Sunday, July 15, 2012

"Harry and Tonto" with Art Carney (1974)

In this 1974 film, Art Carney; universally known as Ed Norton on the TV sitcom “The Honeymooners” with Jackie Gleason; finally got to show off his dramatic skills, as well as win the 1974 Oscar for Best Actor. And with a script by Paul Mazursky and Josh Greenfield, this is one story that is timeless in its dealing with the subject of aging.

When Harry, a retired Professor who is widowed and lives alone, learns that he must vacate his Manhattan apartment; after decades of living there with his wife; he decides to stay. With only his cat Tonto for company, he remains in the building until forcibly evicted by the Police and his landlord. His apartment building is being torn down to make way for a parking garage.
With nowhere to go, he lives with his son Bert, played by Philip Burns, and his family for a bit, before deciding to head out for Chicago, by bus, where he has a daughter, Shirley, played by Ellen Burstyn, who is divorced and owns a bookstore.
Traveling by bus proves to be a non-starter, as Tonto will not use the rest room as a litter box, which forces Harry to buy a used car in order to continue their journey. Along the way he meets, and befriends Ginger, a 15 year old hitchhiker, played by Melanie Mayron. She has no plans, or destination, and becomes a companion for Harry and Tonto. Together, they arrive in Chicago to visit Shirley.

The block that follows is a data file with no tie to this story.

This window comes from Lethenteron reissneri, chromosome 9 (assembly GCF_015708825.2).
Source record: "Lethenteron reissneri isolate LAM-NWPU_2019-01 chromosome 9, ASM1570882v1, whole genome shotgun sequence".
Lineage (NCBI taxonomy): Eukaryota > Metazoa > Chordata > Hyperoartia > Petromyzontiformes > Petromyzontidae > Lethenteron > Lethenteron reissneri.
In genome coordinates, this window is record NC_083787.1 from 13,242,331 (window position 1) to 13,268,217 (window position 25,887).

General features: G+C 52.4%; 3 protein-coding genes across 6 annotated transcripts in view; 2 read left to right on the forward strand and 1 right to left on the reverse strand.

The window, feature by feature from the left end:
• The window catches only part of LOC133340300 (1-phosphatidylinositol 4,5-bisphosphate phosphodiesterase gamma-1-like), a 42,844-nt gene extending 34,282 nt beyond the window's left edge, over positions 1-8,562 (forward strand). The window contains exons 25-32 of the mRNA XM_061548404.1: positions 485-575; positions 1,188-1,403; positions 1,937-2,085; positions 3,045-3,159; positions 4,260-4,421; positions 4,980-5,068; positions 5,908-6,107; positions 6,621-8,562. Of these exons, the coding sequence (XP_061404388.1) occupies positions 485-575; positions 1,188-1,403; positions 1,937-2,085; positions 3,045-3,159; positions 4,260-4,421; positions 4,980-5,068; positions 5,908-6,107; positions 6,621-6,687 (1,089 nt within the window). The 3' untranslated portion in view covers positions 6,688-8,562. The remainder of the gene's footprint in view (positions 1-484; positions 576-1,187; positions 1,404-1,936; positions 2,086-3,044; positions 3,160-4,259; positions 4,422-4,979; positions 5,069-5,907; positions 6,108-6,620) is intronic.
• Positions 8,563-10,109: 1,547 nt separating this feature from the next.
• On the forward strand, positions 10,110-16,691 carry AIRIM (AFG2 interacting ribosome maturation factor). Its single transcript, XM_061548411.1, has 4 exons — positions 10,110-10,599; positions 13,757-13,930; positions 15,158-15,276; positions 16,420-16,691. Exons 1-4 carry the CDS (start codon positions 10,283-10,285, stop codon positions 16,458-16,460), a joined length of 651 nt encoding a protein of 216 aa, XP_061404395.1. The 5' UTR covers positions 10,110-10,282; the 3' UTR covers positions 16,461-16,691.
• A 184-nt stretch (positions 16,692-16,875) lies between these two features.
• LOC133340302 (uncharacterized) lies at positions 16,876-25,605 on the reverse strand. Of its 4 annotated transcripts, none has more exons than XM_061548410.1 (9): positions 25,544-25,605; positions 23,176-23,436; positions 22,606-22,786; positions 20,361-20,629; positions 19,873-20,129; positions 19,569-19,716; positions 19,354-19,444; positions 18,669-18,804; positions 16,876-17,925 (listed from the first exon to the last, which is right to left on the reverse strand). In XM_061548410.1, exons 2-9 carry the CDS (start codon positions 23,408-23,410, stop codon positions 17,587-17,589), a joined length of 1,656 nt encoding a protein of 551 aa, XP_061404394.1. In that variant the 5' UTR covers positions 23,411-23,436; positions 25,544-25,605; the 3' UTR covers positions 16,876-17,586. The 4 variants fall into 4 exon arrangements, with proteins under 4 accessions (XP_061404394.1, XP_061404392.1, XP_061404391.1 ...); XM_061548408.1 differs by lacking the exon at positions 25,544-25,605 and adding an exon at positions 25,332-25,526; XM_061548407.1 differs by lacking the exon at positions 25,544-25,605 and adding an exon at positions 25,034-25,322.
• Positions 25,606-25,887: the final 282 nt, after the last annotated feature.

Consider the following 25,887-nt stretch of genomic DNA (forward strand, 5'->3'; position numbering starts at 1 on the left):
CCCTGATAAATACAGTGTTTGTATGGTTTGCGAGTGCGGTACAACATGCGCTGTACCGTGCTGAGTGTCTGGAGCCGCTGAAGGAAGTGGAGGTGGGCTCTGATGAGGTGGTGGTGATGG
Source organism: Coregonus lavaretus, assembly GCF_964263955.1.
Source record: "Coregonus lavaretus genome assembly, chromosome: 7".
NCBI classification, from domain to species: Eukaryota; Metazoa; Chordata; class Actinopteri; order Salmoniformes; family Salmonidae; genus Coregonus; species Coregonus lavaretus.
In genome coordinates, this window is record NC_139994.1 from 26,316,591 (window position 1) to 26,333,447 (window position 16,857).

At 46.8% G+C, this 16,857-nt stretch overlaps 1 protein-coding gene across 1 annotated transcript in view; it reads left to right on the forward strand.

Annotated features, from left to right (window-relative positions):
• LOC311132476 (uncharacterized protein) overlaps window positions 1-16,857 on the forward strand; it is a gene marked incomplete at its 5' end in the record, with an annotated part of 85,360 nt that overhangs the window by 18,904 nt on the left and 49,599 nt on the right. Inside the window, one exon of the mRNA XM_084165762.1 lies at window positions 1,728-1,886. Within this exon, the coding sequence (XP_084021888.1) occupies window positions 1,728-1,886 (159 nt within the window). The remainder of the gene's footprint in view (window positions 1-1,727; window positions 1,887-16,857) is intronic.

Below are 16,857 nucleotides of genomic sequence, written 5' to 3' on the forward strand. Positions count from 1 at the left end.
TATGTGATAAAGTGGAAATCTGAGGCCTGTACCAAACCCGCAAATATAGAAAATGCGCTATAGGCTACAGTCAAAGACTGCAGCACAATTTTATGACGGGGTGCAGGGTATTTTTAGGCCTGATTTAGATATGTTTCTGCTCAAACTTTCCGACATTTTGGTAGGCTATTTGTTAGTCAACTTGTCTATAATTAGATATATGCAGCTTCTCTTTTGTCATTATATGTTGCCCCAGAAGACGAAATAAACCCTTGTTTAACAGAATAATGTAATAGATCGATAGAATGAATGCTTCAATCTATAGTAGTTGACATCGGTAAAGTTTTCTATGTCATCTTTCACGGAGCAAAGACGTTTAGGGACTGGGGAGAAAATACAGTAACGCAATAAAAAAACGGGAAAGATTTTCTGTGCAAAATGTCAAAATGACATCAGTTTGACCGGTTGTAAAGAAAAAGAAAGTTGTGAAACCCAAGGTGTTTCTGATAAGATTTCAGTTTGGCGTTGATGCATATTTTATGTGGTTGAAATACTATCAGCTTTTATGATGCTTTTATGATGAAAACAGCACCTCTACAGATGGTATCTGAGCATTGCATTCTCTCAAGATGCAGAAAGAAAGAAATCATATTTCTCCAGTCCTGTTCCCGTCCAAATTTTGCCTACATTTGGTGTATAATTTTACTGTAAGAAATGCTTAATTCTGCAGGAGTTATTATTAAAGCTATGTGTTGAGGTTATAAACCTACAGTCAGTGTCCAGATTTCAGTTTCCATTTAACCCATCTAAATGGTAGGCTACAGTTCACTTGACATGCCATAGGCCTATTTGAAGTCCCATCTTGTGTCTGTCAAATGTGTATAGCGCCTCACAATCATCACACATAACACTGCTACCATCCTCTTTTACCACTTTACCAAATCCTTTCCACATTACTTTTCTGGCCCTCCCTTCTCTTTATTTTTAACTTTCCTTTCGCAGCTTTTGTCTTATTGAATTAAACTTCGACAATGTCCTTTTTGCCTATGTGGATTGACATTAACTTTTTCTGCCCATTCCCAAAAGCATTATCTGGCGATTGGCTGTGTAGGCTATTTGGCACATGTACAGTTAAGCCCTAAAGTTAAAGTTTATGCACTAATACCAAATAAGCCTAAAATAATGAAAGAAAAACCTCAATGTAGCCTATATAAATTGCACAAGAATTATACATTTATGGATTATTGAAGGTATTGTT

From Shirley’s they decide to take a side trip and see one of Harry’s old flames from 50 years ago, a woman named Jesse Stone, played with great tenderness by Geraldine Fitzgerald. When they arrive at her old home they discover that she is now in a nursing home, which they  decide to visit. As the journey progresses, they are joined by Harry’s grandson, Norman, played by Josh Mostel, and they continue on their quest to find Harry’s “place” in an ever changing world. 
Ultimately, he leaves Josh and Ginger to find their own lives, while he decides to visit his playboy son, Eddie, played by Larry Hagman, who lives in Los Angeles. Along the way Harry and Tonto  visit Las Vegas, where they encounter an old Indian Chief, played by Chief Dan George, as well as spend a night in jail.
A beautifully paced and nuanced film, with much to say about our changing roles in life as we age, gave Art Carney the chance to prove that he could hold his own against the other Oscar nominees that year, which included Al Pacino in “The Godfather”, Dustin Hoffman in “Lenny”, and even Jack Nicholson in “Chinatown.” If you have never seen this film before; or, have not seen it for some time; you really owe it to yourself to watch this very poignant tale which still holds true, almost 40 years after its release.  

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